a) Proteins, collagens and oils cannot permeate the leather and therefore remain on the surface; the same thing will apply to seating surfaces; the problem will be exasperated as the oil will attract dirt/grime to the surface. So the claims of strengthening and nourishing the leathers fibres are groundless as the oils cannot permeate the leather and therefore remain on the surface; the same thing will apply to seating surfaces; the problem will be exasperated as the oil will attract dirt/grime to the surface.

The finished leather used in automobiles is removed from a dead animal and then is subjected to a tanning process. Why would a deceased animal skin (hide) require proteins and collagens, these types of proteins are used to ensure a healthy and elastic dermis and to ensure the tendons remain supple in living tissue.


B) When leather tanners talk about conditioning leather they are referring to re-hydration; not the replenishment or replacement of the fat liquoring oils and waxes. The only 'conditioning' required for finished leather upholstery is hydration; oil-based products cannot permeate the finish leather (urethane pigmentation and / or covering) that is used in 95% plus of modern automobiles.

Modern leather needs to be kept hydrated with moisture to ensure the leather remains flexible and maintains its soft tactile feel. The oils cannot permeate the leather and therefore remain on the surface; the same thing will apply to seating surfaces; the problem will be exasperated as the oil will attract dirt/grime to the surface. This is done by regularly wiping the surface with a damp 100% cotton micro fibre towel and by using aqueous (water- based) leather care products. There is no reason to use oil-based leather care products to condition or feed leather hides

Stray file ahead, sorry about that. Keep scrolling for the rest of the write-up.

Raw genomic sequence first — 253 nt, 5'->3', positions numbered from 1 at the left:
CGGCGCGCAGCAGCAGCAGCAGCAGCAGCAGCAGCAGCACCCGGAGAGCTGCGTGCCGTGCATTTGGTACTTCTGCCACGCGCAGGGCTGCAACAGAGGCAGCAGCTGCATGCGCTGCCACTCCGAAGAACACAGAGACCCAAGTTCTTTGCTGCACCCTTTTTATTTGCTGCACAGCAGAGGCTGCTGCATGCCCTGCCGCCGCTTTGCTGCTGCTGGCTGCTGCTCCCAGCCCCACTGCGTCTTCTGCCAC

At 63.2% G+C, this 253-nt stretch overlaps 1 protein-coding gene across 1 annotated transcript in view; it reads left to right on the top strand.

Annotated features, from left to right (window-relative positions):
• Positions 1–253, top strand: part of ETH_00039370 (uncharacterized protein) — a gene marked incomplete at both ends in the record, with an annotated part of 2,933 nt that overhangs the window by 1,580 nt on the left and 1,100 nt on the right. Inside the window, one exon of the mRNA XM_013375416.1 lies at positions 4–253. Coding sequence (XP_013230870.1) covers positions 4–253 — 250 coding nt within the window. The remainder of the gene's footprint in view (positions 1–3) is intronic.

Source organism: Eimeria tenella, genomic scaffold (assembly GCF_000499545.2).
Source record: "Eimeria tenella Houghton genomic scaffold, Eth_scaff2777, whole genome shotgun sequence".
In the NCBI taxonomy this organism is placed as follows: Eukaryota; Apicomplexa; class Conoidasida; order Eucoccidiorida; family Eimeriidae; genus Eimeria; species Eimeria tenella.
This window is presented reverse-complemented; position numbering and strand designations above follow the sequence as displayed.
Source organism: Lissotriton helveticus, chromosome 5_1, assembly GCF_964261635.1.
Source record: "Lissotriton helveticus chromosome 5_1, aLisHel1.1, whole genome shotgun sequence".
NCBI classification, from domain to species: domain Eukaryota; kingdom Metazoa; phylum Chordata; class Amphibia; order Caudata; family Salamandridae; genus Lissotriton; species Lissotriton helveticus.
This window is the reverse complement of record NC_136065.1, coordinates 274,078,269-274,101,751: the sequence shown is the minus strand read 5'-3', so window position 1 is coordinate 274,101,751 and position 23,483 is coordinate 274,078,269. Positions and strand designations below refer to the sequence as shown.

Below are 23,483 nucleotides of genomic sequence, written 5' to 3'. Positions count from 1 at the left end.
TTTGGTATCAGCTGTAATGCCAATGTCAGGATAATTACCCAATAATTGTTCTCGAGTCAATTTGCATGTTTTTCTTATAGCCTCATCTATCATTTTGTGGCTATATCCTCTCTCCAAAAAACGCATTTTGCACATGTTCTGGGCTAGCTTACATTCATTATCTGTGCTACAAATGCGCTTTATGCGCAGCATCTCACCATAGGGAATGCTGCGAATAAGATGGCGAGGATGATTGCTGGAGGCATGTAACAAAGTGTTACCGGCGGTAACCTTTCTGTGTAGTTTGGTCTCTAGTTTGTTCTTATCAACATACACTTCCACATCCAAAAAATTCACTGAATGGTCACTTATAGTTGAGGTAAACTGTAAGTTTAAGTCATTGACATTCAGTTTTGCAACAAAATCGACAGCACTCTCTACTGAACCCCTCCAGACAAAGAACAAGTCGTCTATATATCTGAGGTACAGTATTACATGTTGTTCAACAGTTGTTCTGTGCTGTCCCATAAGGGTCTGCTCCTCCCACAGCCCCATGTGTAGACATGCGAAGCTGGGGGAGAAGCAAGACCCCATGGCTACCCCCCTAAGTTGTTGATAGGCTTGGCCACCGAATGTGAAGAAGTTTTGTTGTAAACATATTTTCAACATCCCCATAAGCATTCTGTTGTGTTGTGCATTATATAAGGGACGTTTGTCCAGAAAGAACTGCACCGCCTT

Aqueous (water- based) products are able to permeate deep into the hide, unlike oil, due to its larger particles, whereas water particles are smaller than both oil and the molecules of urethane, which enables aqueous (water- based) products to permeate and provide hydration, which is essential for suppleness recovery.